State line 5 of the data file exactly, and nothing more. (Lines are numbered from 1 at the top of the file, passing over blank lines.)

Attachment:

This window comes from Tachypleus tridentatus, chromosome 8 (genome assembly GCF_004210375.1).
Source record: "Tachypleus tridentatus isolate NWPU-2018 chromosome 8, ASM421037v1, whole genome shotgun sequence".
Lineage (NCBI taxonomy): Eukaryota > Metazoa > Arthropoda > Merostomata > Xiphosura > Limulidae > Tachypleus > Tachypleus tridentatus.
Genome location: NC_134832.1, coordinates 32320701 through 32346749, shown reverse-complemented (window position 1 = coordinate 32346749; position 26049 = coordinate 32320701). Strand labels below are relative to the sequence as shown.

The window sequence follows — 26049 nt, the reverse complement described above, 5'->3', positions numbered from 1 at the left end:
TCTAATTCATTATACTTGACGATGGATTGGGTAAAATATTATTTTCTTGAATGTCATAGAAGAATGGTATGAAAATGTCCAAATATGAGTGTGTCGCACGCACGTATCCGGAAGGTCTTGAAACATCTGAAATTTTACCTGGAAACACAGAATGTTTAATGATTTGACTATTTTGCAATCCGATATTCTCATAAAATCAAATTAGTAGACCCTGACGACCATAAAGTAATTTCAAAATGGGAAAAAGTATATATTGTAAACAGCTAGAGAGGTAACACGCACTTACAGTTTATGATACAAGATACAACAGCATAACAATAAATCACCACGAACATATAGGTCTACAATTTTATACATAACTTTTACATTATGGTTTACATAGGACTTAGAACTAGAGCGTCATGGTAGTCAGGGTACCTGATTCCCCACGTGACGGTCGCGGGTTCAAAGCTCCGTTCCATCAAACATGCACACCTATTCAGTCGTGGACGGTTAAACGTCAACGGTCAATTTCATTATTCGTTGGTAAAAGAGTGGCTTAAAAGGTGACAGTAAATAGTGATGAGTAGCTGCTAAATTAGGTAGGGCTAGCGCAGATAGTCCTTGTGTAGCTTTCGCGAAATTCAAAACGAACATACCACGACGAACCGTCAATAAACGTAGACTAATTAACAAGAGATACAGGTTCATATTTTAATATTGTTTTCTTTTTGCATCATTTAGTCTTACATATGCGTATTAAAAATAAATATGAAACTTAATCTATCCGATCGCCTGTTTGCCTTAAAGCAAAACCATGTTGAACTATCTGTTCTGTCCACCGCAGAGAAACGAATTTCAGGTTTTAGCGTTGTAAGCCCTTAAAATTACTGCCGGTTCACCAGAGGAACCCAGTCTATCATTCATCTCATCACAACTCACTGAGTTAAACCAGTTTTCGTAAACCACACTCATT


The window sequence follows — 26049 nt, the reverse complement described above, 5'->3', positions numbered from 1 at the left end: